Revered outsider artist makes move on the mainstream
On the opening ‘Mind Movies’, Daniel Johnston describes himself as ‘just a psycho trying to write a song’. Johnston, whose struggles with bipolar disorder were chronicled in the 2006 documentary The Devil And Daniel Johnston, has never been afraid to address his problems through his music. He’s a brave and honest songwriter. Also included here is the touchingly humorous ‘I Had Lost My Mind’, a Pavement-esque ode to mislaying his faculties. “I’m always losing that dang thing”, he admits.
Out of whack he may occasionally be, but melody is one thing that Johnston has firmly marshalled. The Beatles have been a mainstay of his life from an early age, and it shows. Like those great pop classicists, Johnston’s breezy choruses are simply the sugar that helps the medicine go down. Innocent, yet constantly enquiring, his songs raise all the important questions. ‘Without You’ tackles unrequited love, ‘Queenie The Doggie’ is a sweet lament for his canine chum, and ‘Tears’ makes its point with devastating simplicity – “I could cry like nothing was right”, he utters sadly.
Johnston, who was initially famed for his DIY approach, here fully utilises the band and facilities afforded him. He’s assisted in his endeavours by fellow Beatles aficionado Jason Falkner. Together they ensure that these songs twinkle and shine in all the right places. Indeed, on this showing, the leap from cherished cult to widespread recognition looks eminently achievable.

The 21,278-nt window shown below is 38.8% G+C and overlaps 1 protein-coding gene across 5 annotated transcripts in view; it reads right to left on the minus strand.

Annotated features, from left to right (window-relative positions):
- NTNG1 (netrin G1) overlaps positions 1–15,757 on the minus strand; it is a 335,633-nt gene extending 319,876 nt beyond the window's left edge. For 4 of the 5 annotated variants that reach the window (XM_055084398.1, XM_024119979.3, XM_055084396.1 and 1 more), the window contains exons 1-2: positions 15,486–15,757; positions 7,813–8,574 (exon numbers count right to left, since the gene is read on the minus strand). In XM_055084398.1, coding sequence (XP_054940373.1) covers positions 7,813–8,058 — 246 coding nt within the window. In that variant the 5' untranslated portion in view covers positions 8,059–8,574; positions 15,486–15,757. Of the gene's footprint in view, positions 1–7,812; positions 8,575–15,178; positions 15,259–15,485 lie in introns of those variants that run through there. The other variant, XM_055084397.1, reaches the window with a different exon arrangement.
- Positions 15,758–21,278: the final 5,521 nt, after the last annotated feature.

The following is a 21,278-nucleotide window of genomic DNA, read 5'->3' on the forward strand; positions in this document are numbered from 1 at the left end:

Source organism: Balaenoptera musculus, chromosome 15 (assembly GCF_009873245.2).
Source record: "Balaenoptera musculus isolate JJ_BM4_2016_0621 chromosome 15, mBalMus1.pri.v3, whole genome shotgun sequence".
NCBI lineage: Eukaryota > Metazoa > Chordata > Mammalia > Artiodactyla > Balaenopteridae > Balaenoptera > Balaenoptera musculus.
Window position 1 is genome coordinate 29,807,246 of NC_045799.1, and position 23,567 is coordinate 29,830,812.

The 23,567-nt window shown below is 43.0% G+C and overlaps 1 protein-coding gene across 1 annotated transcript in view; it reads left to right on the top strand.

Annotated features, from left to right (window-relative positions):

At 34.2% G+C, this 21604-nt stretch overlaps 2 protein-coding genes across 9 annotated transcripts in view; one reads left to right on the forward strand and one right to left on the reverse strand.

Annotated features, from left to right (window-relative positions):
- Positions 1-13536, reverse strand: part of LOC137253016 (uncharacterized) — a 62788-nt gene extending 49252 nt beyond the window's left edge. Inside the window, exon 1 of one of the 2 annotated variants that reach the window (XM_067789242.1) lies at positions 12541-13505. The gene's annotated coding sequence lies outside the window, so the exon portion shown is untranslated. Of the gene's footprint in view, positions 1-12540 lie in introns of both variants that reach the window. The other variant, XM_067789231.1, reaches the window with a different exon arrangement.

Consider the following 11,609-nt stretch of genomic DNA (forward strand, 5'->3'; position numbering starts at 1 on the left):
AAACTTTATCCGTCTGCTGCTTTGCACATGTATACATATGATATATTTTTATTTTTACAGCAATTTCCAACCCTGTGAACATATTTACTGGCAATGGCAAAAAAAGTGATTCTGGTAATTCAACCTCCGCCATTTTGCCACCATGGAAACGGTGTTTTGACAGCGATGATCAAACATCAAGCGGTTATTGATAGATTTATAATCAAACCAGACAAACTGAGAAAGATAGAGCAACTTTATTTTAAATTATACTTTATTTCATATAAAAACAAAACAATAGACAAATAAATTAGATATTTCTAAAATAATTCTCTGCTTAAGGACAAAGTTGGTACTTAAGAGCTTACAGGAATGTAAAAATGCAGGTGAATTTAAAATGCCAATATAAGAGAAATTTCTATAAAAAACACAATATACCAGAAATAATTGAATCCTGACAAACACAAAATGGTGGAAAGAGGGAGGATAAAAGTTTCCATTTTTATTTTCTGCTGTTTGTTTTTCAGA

Gen X race memory and The Devil And Daniel Johnston have ensured a full house at Vicar St, and in the foyer ‘Hi, How Are You?’ frog t-shirts are doing a brisk business in black and white.Read More
Cult icon Daniel Johnston will be playing Vicar St in Dublin as the only Irish date on his upcoming European tour.Read More
For Gen X-ers like Kurt Cobain, Matt Groening and Sonic Youth, Daniel Johnston is akin to Syd or Roky, a gifted figure beset by the demons of delusional paranoia and manic depression. A 1994 tribute album featuring Beck, Tom Waits and eels showcased his ghostly and surrealistic folk songs, and now, as the remarkable documentary film The Devil And Daniel Johnston goes on release, hotpress is granted an audience with the man who isn’t there.Read More